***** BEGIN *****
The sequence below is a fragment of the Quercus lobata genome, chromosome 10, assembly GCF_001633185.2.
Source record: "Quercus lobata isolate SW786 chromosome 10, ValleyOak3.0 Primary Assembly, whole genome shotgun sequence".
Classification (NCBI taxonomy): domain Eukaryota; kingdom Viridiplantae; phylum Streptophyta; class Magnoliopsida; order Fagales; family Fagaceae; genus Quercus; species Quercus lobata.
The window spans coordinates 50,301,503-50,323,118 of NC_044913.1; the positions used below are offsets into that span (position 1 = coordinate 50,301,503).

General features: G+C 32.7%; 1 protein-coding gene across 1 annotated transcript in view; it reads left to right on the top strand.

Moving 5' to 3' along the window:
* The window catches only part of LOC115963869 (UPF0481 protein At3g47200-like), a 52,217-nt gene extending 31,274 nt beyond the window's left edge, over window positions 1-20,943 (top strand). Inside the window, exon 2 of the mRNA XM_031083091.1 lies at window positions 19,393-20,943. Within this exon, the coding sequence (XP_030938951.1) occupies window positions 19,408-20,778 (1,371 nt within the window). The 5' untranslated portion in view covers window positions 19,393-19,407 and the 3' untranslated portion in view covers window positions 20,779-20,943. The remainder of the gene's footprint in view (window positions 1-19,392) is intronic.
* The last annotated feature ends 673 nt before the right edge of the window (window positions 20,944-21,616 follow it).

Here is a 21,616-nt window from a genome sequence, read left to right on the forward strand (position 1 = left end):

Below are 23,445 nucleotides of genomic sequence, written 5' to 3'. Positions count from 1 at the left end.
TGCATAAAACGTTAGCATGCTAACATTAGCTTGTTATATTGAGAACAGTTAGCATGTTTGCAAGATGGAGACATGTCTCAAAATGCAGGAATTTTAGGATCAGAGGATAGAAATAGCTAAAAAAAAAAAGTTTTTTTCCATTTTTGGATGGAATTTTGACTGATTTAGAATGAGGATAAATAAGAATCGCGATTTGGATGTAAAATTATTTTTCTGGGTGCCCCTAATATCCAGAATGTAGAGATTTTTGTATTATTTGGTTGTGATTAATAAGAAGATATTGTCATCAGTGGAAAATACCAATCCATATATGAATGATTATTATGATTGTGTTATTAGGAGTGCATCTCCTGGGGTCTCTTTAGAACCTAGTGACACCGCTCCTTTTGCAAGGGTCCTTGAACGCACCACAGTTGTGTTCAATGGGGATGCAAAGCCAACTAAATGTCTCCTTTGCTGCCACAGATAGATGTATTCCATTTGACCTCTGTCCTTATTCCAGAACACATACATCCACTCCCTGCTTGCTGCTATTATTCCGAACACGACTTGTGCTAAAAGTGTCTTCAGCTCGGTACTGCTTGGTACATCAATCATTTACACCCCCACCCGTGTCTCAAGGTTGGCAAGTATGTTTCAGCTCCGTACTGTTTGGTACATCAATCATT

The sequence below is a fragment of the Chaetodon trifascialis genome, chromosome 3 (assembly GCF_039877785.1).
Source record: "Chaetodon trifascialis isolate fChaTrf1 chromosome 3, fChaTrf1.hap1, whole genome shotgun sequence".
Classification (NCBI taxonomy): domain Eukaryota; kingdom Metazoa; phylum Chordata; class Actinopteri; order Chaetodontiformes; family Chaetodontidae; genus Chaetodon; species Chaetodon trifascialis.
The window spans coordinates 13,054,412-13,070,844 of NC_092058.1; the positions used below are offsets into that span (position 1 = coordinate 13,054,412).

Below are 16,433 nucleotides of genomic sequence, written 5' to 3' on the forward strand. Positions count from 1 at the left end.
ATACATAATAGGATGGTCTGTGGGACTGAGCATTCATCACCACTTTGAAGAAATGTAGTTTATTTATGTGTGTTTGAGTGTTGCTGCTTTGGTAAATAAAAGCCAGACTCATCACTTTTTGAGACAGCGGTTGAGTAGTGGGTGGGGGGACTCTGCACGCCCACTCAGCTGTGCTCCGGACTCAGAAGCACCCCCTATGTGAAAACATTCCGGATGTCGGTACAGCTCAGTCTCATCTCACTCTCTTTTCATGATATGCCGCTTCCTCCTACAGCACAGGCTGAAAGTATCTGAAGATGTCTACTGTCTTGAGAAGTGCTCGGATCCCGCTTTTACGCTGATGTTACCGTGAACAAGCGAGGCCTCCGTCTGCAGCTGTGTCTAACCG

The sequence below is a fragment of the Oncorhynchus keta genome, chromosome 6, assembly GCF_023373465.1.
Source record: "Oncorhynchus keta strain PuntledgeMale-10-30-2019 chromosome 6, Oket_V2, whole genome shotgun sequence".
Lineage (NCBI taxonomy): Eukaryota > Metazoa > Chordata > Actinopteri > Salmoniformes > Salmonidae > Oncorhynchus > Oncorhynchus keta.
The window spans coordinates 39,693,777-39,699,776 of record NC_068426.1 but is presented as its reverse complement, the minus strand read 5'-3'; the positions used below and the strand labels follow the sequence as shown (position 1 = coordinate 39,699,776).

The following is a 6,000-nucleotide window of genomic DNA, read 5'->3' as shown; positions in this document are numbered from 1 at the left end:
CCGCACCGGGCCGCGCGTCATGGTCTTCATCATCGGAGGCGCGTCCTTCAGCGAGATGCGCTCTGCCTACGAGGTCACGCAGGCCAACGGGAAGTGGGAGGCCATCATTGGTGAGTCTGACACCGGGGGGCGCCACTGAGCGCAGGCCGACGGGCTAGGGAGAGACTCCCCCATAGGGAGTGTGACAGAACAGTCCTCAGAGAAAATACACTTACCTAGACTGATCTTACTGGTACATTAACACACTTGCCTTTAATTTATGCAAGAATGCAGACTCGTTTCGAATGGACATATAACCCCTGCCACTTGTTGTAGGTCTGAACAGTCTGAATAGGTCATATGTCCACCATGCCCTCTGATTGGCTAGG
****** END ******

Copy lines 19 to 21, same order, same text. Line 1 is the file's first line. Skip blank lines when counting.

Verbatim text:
Source record: "Oncorhynchus keta strain PuntledgeMale-10-30-2019 chromosome 6, Oket_V2, whole genome shotgun sequence".
Lineage (NCBI taxonomy): Eukaryota > Metazoa > Chordata > Actinopteri > Salmoniformes > Salmonidae > Oncorhynchus > Oncorhynchus keta.
The window spans coordinates 39,693,777-39,699,776 of record NC_068426.1 but is presented as its reverse complement, the minus strand read 5'-3'; the positions used below and the strand labels follow the sequence as shown (position 1 = coordinate 39,699,776).